I’ve written in the past about how much I love indoor rock climbing, or bouldering. It’s a great way to build strength, it’s fun, you get to challenge yourself every day, and there are no ellipticals or scales in the women’s locker room. It’s not about perfect abs, it’s about strength.
I’m afraid of heights, so the exercise challenges me on many levels.
I’m afraid of falling off the wall. Afraid of reaching for something and slipping. Sure, it’s only ten or twelve (!) feet down, but your head is so much higher than your feet, and it feels … well, scary.
I’m a bit of a wimp, and I’m also not very strong. So, bouldering is perfect, since it pushes my comfort zone (and my arm development). And, when I start to feel weak, I get scared.
One day, I decided to reach for it. I was tired, my hands were sweaty, and I was scared. I reached with my whole body to get to the last hold, and the worst happened.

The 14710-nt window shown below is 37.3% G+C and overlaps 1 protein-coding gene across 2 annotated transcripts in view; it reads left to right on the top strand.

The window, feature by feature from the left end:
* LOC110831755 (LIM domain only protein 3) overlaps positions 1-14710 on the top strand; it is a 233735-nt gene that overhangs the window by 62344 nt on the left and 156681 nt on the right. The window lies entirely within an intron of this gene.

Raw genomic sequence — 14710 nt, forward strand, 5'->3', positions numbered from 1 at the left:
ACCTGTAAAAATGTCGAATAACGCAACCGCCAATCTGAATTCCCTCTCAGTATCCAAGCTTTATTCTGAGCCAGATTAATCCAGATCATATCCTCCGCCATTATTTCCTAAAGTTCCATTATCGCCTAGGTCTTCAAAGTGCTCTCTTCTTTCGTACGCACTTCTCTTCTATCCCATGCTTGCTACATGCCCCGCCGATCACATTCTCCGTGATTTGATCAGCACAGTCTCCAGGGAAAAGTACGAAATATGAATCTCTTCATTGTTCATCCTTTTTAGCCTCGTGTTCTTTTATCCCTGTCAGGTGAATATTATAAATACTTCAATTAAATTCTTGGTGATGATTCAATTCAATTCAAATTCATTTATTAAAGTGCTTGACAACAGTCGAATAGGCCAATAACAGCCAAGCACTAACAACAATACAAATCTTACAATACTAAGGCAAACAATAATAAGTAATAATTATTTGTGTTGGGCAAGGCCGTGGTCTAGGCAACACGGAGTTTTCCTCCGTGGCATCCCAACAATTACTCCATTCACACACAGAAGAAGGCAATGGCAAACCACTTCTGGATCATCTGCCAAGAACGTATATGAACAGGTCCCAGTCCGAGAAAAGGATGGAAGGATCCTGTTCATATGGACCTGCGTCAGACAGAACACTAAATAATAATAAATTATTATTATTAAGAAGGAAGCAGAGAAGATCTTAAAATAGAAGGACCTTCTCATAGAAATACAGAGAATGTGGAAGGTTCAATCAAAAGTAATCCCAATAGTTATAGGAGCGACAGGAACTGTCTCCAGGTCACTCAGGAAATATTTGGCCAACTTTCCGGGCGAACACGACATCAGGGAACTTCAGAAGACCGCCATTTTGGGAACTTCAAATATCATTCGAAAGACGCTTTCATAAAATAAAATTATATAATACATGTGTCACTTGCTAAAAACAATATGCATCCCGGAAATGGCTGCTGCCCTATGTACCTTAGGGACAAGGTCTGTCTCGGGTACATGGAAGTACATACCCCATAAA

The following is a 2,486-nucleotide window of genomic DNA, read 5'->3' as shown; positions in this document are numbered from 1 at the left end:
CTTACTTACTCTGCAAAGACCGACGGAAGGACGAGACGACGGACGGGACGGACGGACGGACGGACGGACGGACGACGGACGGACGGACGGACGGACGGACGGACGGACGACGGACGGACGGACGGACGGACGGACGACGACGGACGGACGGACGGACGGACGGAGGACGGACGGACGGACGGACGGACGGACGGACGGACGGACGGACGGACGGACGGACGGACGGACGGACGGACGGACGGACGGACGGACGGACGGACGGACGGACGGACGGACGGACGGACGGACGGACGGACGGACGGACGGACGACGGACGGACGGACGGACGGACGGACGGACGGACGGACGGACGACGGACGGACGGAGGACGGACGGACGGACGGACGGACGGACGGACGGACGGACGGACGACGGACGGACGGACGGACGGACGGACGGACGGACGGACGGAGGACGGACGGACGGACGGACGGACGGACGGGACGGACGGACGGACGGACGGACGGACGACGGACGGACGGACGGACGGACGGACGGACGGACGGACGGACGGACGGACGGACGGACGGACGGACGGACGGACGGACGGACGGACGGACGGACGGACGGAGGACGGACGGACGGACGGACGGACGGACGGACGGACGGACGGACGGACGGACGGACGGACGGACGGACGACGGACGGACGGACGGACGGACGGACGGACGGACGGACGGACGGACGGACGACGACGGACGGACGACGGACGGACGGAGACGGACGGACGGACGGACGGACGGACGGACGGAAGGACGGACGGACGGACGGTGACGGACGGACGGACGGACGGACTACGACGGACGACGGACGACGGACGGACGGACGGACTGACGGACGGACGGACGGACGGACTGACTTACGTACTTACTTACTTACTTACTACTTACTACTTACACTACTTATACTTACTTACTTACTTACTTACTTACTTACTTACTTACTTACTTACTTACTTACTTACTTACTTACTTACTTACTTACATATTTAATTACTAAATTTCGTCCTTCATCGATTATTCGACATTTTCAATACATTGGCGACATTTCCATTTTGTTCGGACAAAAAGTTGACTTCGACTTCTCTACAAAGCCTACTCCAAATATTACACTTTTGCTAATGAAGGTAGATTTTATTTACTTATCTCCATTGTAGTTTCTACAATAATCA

From the very top of the wall to the floor below. I bent my knees, and let my butt absorb most of the impact.
As I sat there, I thought, “oh, so this is what it feels like to fall. This is what has scared me every time I climb.”
And I realized something really important.
It wasn’t so bad.
I was okay — no bruises, no scrapes, didn’t hear a popping sound on the way down, nothing.
Ever since then, I have been more brave. I have reached higher, I have pushed myself more. I’ve fallen again, sure. But I wished I had fallen at the beginning.
Being afraid to fall was more debilitating than actually falling.
I think this applies to most things. If you let fear hold you back, it will. A better strategy is to try to fail early, so you know how bad it can get.
Make it a baby fail, not like, putting your life savings on red at the roulette table.
Keep pushing yourself. You’ll never know how far you can stretch!